Filmmakers Susmit Ghosh and Rintu Thomas's documentary tells the story of the Ramsay brothers and their films that redefined horror cinema in India.
Kings Of Horror documentary pays tribute to the world of kitsch and horror created by the Ramsays
New Delhi - 23 Sep 2019 21:00 IST
Updated : 27 Sep 2019 11:48 IST
When well-known film journalist Bhawana Somaaya is asked whether the Ramsays made any contribution to Indian cinema in the documentary on the filmmakers, she responds, "No... nothing significant." It is this persistent line of thought that Sushmit Ghosh and Rintu Thomas dismantle in their documentary Kings Of Horror as they explore the craft and legacy of the first family of Indian horror.
The seven Ramsay brothers — Kumar, Gangu, Tulsi, Arjun, Keshu, Shyam and Kiran — created a niche for themselves with their small-budget horror films that featured an array of monstrous creatures. Each of the brothers specialized in different aspects of filmmaking and together they worked as a team to create films replete with the archetypes that one associates with horror in Hindi cinema — haunted havelis, graveyards, mythological symbols, occult practices, crazed characters, violence and gore.
Films like Do Gaz Zameen Ke Neeche (1972), Darwaza (1978), Purana Mandir (1984), Veerana (1988), Purani Haveli (1989), Bandh Darwaza (1990) and several episodes of the Zee Horror Show, televised between 1993 and 1998, cemented their popularity. But despite the success of their films and their dedicated audience, the filmmakers never got their due and their work was disparaged in the film press of the time.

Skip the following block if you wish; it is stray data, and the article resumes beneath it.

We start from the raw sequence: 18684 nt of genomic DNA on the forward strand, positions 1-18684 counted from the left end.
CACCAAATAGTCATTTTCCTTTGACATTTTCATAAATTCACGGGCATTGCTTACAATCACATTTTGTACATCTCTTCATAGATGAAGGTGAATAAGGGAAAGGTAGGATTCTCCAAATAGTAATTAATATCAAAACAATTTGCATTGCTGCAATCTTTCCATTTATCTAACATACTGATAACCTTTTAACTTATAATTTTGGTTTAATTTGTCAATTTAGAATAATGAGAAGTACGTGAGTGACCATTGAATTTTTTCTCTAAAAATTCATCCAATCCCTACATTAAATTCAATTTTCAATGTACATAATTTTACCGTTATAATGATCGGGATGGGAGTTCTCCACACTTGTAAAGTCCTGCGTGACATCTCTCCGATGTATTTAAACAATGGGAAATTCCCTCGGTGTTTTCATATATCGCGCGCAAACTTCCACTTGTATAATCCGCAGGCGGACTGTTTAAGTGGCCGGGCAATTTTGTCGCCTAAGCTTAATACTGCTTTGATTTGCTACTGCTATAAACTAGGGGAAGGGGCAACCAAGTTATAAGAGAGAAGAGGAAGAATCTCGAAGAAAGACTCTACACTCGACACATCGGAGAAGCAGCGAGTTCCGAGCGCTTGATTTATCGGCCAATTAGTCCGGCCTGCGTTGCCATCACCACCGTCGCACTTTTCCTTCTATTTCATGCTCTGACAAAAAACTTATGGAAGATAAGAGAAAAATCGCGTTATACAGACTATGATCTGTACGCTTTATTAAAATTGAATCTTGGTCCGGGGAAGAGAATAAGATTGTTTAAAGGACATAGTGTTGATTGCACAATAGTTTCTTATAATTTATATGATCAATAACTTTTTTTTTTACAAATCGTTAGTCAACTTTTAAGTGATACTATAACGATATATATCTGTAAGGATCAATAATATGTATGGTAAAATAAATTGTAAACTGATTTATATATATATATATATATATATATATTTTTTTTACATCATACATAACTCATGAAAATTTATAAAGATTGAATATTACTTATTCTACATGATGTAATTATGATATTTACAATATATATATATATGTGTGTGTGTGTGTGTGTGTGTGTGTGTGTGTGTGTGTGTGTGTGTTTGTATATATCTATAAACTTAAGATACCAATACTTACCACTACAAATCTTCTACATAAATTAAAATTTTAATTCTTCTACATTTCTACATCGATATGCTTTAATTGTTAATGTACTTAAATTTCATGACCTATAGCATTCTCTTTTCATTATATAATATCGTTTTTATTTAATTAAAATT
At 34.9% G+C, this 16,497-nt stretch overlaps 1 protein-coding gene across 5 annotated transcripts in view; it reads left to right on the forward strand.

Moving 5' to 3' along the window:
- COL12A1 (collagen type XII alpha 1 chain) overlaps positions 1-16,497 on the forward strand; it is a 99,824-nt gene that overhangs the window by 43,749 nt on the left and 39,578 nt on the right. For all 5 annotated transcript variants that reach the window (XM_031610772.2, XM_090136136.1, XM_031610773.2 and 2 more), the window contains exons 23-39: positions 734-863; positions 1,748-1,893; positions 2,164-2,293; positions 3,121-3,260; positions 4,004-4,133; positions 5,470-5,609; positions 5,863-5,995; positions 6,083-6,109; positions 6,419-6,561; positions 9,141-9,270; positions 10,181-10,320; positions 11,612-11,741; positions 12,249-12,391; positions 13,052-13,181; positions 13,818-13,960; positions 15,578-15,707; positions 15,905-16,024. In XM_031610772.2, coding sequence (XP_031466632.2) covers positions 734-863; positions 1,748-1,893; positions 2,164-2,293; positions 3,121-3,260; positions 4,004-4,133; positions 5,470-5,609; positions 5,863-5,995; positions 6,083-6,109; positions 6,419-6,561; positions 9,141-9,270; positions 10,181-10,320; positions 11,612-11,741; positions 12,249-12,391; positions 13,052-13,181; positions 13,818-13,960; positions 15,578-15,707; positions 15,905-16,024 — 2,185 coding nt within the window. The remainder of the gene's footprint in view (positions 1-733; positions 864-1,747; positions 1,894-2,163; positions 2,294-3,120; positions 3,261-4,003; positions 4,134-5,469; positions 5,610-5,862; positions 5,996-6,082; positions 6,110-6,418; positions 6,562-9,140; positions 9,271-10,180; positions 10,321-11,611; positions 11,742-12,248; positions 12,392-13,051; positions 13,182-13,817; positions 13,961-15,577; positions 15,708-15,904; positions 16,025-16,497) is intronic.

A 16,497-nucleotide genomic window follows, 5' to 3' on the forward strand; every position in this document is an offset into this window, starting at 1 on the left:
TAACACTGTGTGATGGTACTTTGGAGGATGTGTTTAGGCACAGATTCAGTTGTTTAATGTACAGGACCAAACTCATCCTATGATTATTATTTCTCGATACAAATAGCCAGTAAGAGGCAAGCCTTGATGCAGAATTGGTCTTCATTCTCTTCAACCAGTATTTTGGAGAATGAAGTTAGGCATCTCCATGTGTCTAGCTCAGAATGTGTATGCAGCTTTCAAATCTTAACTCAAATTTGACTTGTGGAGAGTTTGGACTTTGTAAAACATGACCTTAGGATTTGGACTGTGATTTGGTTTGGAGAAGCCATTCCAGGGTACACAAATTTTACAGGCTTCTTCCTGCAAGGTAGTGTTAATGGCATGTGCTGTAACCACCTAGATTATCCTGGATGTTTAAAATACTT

In an attempt to remedy that, Kings Of Horror features filmmakers, film historians, critics and artistes speaking about the films and their tremendous impact and afterlife in public memory. Although the film could not be screened at the Open Frame Film Festival owing to some last-minute hitch, Ghosh and Thomas spoke about their fascination with the Ramsay films and the reasons that led to the making of the documentary.
Recounting their journey, Ghosh said, "The film was made to open up the legacy of the Ramsays and, in our own way, to pay tribute to that moment of kitsch and horror.”
Though the family members were to be an integral part of the film, they chose not to be filmed. As Thomas pointed out, “They [the Ramsays] were a bit exhausted with the way the print media had written about them, in condescending, patronising ways, and did not want to come on camera [for the film].”
Faced with the absence of the Ramsays in a film about them, and driven by the dual impulse that combined a deep fascination for their films with the desire to archive stories from cinema that were not part of the mainstream discourse, filmmakers Ghosh and Thomas decided to capture the legacy of the films through conversations, making their documentary an archive of memories of the Ramsays.
However, the filmmakers were taken aback by the overwhelming response that they received from people enthusiastic to talk about the Ramsay films and that moment in Hindi cinema in particular. Highlighting this, Rintu Thomas said, “People were very interested in what comes out of this [film] and, mostly, people were very willing to talk.”
Although the film could not be screened at the current festival, the filmmakers hope to sort out the matter soon and screen the film extensively.